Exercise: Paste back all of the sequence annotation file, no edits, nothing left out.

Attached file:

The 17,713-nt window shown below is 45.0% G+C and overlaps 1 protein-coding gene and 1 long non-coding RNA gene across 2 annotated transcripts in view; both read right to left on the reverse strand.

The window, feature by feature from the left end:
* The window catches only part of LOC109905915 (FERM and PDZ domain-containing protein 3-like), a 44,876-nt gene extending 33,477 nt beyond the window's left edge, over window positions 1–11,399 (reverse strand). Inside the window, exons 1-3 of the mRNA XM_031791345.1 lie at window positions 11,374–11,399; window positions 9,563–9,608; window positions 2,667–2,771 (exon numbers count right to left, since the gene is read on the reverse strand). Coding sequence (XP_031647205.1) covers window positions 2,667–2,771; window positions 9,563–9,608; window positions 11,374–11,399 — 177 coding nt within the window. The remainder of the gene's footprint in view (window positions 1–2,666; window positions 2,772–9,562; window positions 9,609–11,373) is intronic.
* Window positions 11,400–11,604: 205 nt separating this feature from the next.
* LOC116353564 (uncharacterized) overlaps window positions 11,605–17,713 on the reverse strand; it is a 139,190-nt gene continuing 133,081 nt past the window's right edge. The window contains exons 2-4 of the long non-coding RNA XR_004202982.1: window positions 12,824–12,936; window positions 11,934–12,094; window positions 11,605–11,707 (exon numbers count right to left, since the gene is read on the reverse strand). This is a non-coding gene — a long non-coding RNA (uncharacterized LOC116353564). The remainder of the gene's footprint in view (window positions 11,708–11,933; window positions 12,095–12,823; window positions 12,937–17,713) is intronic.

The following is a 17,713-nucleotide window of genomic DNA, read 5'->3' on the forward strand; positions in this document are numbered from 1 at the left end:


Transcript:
The 17,713-nt window shown below is 45.0% G+C and overlaps 1 protein-coding gene and 1 long non-coding RNA gene across 2 annotated transcripts in view; both read right to left on the reverse strand.

The window, feature by feature from the left end:
* The window catches only part of LOC109905915 (FERM and PDZ domain-containing protein 3-like), a 44,876-nt gene extending 33,477 nt beyond the window's left edge, over window positions 1–11,399 (reverse strand). Inside the window, exons 1-3 of the mRNA XM_031791345.1 lie at window positions 11,374–11,399; window positions 9,563–9,608; window positions 2,667–2,771 (exon numbers count right to left, since the gene is read on the reverse strand). Coding sequence (XP_031647205.1) covers window positions 2,667–2,771; window positions 9,563–9,608; window positions 11,374–11,399 — 177 coding nt within the window. The remainder of the gene's footprint in view (window positions 1–2,666; window positions 2,772–9,562; window positions 9,609–11,373) is intronic.
* Window positions 11,400–11,604: 205 nt separating this feature from the next.
* LOC116353564 (uncharacterized) overlaps window positions 11,605–17,713 on the reverse strand; it is a 139,190-nt gene continuing 133,081 nt past the window's right edge. The window contains exons 2-4 of the long non-coding RNA XR_004202982.1: window positions 12,824–12,936; window positions 11,934–12,094; window positions 11,605–11,707 (exon numbers count right to left, since the gene is read on the reverse strand). This is a non-coding gene — a long non-coding RNA (uncharacterized LOC116353564). The remainder of the gene's footprint in view (window positions 11,708–11,933; window positions 12,095–12,823; window positions 12,937–17,713) is intronic.

The following is a 17,713-nucleotide window of genomic DNA, read 5'->3' on the forward strand; positions in this document are numbered from 1 at the left end: